The Templo de la Inmaculada Concepción (Church of the Immaculate Conception) is located on Calle Tejedores de Aranza in Morelia, Michoacán. The Immaculate Conception, a dogma of the Roman Catholic Church, means, "conceived without stain of original sin" and refers to the Virgin Mary.
Shortly after Mexico Cooks! moved to Morelia, a friend here insisted that we go to supper with her at a local institution. She wouldn't tell us exactly where we were going, just settled herself in our car and told us, "Turn here. Now here, and left at the next corner. Then right..." In a few minutes we were parking at the curb in a well-kept working class neighborhood, a huge church looming on the corner. Imagine our surprise when she told us that we were going to supper at the church!
Just a few steps down from the sidewalk, we were astonished to see a huge room filled with tables, chairs, and the hustle and bustle of a horde of people.
Bring enough people so that some can stand in one line, some in another, and some can save a place for your group to eat supper.
This was no run-of-the-mill church supper, with covered casseroles and your Aunt Joan's coconut cake. Morelia's Templo de la Inmaculada Concepción (Church of the Immaculate Conception) started its nightly food fair as a kermés, way back in the 1960s. A kermés is a street fair devoted to the sale of food, soft drinks, and sweets for the purpose of raising money for a cause. More than 30 cooks in the neighborhood of La Concha (that's the affectionate nickname for any woman named Concepción, and it's the nickname for the church as well) prepared enchiladas, pozole, tamales, buñuelos, atole and an infinity of other typical Mexican dishes, all for sale in front of the original adobe church. Every night of each kermés, thousands of people ate their fill of delicious food. Before long, the funds from kermés La Concha made the new church a reality.
The nightly kermés has changed a lot over the course of more than forty years. When the neighborhood built the new church, the lower level became a permanent cenaduría (supper spot) that continues to raise funds for the parish. Nearly 30 booths range around the perimeter of the huge space, serving everything from soup (pozole, a thick, rich pork, chile, and corn stew) to desserts (tamales dulces (sweet tamales) and crispy, crunchy, syrupy buñuelos). Prices for food range from 28 pesos for a plate of chicken with enchiladas and vegetables to 5 pesos for a soft drink.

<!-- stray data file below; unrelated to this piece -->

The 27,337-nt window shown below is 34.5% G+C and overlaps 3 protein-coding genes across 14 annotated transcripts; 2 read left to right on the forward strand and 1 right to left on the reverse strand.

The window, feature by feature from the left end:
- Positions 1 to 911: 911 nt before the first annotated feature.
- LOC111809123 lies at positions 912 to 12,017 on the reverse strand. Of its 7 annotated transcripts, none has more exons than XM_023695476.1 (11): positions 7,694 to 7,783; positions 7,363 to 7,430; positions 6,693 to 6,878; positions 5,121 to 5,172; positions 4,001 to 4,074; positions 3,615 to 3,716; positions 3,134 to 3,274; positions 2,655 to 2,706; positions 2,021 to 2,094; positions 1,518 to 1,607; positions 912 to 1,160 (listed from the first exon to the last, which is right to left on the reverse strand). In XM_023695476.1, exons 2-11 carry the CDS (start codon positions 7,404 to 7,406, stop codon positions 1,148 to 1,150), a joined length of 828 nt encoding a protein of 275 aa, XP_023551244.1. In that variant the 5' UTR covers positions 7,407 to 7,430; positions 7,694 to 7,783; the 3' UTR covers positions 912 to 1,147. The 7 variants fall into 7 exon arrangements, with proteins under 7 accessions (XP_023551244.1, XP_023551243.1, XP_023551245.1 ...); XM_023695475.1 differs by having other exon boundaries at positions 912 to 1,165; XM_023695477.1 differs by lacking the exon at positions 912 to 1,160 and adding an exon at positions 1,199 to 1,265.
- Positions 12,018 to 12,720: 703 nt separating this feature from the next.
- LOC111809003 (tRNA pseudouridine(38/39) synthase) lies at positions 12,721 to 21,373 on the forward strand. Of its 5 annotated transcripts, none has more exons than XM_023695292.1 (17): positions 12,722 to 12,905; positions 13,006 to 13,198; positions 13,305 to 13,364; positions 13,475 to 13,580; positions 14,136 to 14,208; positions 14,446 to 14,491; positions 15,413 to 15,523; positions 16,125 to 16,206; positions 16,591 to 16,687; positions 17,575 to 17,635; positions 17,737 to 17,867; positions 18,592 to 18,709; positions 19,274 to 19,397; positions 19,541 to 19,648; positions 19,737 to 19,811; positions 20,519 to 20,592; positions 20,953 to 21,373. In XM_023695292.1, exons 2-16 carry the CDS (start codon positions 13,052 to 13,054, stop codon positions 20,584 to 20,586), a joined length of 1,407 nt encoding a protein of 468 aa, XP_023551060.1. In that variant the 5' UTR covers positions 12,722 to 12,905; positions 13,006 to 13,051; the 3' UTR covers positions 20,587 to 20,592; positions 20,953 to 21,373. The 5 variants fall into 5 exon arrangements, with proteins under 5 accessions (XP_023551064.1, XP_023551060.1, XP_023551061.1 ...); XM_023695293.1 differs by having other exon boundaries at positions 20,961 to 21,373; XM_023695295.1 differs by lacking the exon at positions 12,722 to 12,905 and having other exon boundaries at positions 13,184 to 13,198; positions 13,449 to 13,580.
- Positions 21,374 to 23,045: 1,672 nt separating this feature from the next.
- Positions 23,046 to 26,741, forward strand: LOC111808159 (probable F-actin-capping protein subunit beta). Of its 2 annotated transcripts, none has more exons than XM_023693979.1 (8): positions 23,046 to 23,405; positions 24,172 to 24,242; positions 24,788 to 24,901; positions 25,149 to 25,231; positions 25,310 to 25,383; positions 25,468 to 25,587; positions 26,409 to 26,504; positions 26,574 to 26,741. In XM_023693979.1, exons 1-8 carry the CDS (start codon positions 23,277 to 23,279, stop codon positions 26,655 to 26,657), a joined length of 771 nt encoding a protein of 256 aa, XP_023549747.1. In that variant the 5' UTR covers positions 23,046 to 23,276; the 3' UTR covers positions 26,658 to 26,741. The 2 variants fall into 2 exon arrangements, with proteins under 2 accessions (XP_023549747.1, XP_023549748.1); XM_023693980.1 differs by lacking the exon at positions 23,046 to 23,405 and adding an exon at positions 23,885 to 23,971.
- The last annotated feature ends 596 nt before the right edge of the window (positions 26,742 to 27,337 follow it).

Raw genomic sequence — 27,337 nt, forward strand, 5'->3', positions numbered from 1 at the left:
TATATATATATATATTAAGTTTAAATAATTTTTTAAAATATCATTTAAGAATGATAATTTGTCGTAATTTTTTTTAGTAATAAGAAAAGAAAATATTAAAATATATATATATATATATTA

Approximately 300 people donate their services each suppertime at the Inmaculada. Cooks, cleanup crew, and security staff see the work as their apostolate: what they do for their faith, as a service to God. About 40 youngsters under the age of 14 are the volunteer waitstaff, frequently passing by each table asking if there is anything any diner needs. "Me traes un refresco...a mi unas servilletas...me falta un salero, por favor..." "Bring me a soft drink...some napkins for me...I need a salt shaker, please..." When you're finished with your supper, the children take your plates, clear the rest of the table, and make it spotless for the next round of guests. A tip is nice for the kids, even if they've only cleaned your table. Give them a couple of your leftover food tickets--your waitstaff will exchange them for cash.
Ready for the customer who ordered them: four orders of enchiladas with chicken and a pambazo, Michoacán style. To make a pambazo, start with a really good bolillo, split almost in half. Stuff the roll with as much picadillo as you can. Dip the whole thing in rich enchilada sauce and deep fry it till it's smooshy and crunchy and totally decadent. Plate it with fried diced carrots and potatoes and top with freshly diced tomatoes, shredded lettuce, and crumbled cheese.
Buñuelos are similar to very large flour tortillas. They're formed, deep-fried, and covered with a rich syrup of made from piloncillo (cones of brown sugar)and anís (anise). The buñuelo in the picture above was broken into three or four pieces so that it would fit on the eight-inch plate.
So, you might ask yourself, if the biggest bill comes out to 28 pesos for a big plate of food and 5 pesos for a drink to go with it, how profitable could this neighborhood charity be? Naturally most people order other foods as well, raising the cost of their supper by a little. When Mexico Cooks! eats at La Inmaculada, we usually spend about 100 pesos per couple. It's almost impossible to resist eating too much.
Okay, how much money does the parish take in? Are you sitting down? Every night, the profits are approximately 40,000 pesos (about $4,000 USD). The parish priest administers the funds, which are used, among other things, to provide school breakfasts and food baskets for the needy. The parish also provides a free doctor's office and a variety of other services.
At the Templo de la Inmaculada--La Concha, when we're feeling tender-hearted--we eat well and we know we're contributing to a variety of good causes. Next time you're in Morelia, come along with us!
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